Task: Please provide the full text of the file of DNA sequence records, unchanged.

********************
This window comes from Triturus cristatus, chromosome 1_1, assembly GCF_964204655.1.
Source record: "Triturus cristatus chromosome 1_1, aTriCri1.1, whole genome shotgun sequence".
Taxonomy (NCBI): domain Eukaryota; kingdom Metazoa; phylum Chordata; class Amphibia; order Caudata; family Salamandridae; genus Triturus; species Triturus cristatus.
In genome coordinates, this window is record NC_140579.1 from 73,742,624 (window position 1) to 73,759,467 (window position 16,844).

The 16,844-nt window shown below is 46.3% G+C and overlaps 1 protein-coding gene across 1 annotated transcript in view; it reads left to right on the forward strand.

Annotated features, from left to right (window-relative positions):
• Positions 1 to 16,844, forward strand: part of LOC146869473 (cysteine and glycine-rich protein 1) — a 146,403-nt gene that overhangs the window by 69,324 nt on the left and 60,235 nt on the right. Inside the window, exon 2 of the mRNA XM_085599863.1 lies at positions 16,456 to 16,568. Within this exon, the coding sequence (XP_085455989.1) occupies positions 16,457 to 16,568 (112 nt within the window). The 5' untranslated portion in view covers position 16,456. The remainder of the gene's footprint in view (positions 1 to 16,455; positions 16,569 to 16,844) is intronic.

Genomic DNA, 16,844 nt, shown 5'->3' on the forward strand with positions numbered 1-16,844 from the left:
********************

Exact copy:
This window comes from Triturus cristatus, chromosome 1_1, assembly GCF_964204655.1.
Source record: "Triturus cristatus chromosome 1_1, aTriCri1.1, whole genome shotgun sequence".
Taxonomy (NCBI): domain Eukaryota; kingdom Metazoa; phylum Chordata; class Amphibia; order Caudata; family Salamandridae; genus Triturus; species Triturus cristatus.
In genome coordinates, this window is record NC_140579.1 from 73,742,624 (window position 1) to 73,759,467 (window position 16,844).

The 16,844-nt window shown below is 46.3% G+C and overlaps 1 protein-coding gene across 1 annotated transcript in view; it reads left to right on the forward strand.

Annotated features, from left to right (window-relative positions):
• Positions 1 to 16,844, forward strand: part of LOC146869473 (cysteine and glycine-rich protein 1) — a 146,403-nt gene that overhangs the window by 69,324 nt on the left and 60,235 nt on the right. Inside the window, exon 2 of the mRNA XM_085599863.1 lies at positions 16,456 to 16,568. Within this exon, the coding sequence (XP_085455989.1) occupies positions 16,457 to 16,568 (112 nt within the window). The 5' untranslated portion in view covers position 16,456. The remainder of the gene's footprint in view (positions 1 to 16,455; positions 16,569 to 16,844) is intronic.

Genomic DNA, 16,844 nt, shown 5'->3' on the forward strand with positions numbered 1-16,844 from the left: